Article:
The lab is a one-stop shop for evidence handling, secured storage and analyzing mobile devices. All text messages, pictures or other data on a smartphone, for instance, must go through a digital forensics process before it can be used as evidence in court, Heatherly says. The origin of a message, as well as how it was transmitted, are facts that may need to be determined, Heatherly says.

“Sometimes it’s validating that it hasn’t been manipulated,” he says. “Sometimes it’s validating how it was created.”

Determining that validity is done with the help of technology, he says.

Cellebrite is a company that creates machines the U.S. Department of Justice, FBI and the Springfield Police Department might use to retrieve data from phones, Heatherly says. Heatherly and his team often call on the Cellebrite UFED Touch, which can trace the origins of a picture or text message, for example, back to its creator. It’s also capable of extracting data from devices such as tablets and GPS systems.

With such equipment, the S2 team acts as a gatekeeper that prevents illegitimate evidence from being used.

“Something we see all the time is people will download apps that will allow them to create fake text message conversations,” Heatherly says. “We would prove it was created by an application.”

The UFED Touch also allows S2 a wider range of clientele – but it comes at a cost. SC Magazine, which publishes news on cybersecurity, cybercrime and security product reviews, lists Cellebrite UFED Touch products starting at $9,000.

“It’s just crazy expensive,” Heatherly says, declining to disclose his investment for the equipment. “So nobody owns them, which is why we turn around and provide the wholesale service to other investigators.”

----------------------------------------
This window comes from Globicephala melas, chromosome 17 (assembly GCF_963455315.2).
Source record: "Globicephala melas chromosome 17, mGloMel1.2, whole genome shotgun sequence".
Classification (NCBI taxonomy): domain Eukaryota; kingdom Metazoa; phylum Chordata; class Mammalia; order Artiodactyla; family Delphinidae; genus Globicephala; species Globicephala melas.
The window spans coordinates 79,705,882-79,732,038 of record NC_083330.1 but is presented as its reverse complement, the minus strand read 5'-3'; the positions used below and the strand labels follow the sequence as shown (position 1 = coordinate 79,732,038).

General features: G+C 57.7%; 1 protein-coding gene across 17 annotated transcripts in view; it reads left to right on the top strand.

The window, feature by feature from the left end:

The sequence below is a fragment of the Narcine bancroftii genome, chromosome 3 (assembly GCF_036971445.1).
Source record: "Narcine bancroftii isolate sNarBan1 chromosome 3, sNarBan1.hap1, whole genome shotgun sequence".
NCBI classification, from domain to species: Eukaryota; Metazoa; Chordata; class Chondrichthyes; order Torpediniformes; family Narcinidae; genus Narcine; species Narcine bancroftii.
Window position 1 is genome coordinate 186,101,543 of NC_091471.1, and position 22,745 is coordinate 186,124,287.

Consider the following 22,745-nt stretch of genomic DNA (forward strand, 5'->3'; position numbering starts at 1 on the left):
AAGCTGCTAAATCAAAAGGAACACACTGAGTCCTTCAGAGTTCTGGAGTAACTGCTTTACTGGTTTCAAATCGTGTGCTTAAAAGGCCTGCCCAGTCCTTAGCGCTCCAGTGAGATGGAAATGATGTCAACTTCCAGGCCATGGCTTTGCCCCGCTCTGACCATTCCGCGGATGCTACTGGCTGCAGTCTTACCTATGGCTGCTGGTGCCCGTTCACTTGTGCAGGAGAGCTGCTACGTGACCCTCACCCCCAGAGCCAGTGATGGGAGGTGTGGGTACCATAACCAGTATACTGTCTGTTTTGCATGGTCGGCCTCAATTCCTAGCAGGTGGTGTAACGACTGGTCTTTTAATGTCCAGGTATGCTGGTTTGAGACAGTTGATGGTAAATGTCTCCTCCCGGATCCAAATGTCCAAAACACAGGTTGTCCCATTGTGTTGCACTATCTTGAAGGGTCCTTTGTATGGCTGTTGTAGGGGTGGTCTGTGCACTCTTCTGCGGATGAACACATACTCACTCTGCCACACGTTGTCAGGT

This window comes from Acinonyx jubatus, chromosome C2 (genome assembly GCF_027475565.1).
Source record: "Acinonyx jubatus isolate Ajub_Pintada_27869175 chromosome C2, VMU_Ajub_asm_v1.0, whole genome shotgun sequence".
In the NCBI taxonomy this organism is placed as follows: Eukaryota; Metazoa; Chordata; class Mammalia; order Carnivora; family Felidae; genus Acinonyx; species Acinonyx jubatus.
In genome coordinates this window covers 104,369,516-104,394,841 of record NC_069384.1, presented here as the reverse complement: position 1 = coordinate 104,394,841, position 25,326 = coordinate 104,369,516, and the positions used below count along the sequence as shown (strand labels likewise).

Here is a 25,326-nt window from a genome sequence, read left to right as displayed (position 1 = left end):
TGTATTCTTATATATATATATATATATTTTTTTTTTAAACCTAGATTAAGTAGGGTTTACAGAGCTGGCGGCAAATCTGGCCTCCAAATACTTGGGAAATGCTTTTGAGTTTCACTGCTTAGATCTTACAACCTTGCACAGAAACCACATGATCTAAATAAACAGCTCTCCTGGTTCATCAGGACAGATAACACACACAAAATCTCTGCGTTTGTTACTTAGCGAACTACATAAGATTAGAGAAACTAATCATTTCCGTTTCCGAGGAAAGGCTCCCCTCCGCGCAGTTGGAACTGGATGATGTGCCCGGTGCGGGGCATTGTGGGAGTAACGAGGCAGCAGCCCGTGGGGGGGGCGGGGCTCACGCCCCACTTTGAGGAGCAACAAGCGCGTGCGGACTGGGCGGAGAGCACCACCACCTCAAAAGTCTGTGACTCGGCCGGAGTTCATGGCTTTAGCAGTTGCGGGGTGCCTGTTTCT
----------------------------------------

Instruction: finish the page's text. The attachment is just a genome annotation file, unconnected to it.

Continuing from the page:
Cody Brewington is a member and training coordinator for the Missouri State Investigators Association Executive Board. He says preparing future investigators and law enforcement members with the ever-changing world of tech is a big deal.

“Right now, the big thing is drones,” says Brewington, who has bachelor’s and master’s degrees in criminology from Missouri State University and works at the school as a noncredit program coordinator. “Investigators, both private and in law enforcement, are able to use drones to do casework which they may not have been able to do without.”

Of course, Brewington doesn’t prepare trainees how to physically use drones. Instead, he teaches how to use them legally and with accountability.

“There are things you can and can’t do with those,” he says.

As for new technologies, Heatherly says advances have both positive and negative implications on the investigative industry.

“As society and the courts start to nail down the standards that we as a nation, and really as a globe, want to hold this type of evidence to, then there won’t be as much resistance,” Heatherly says.

“It will become as normal as a set of fingerprints.”

The flip side is there always will be new technologies at play.

“Some of the techniques for manual surveillance haven’t changed in a hundred years,” Heatherly adds. “Some of the techniques for extracting digital evidence can change in a hundred hours.”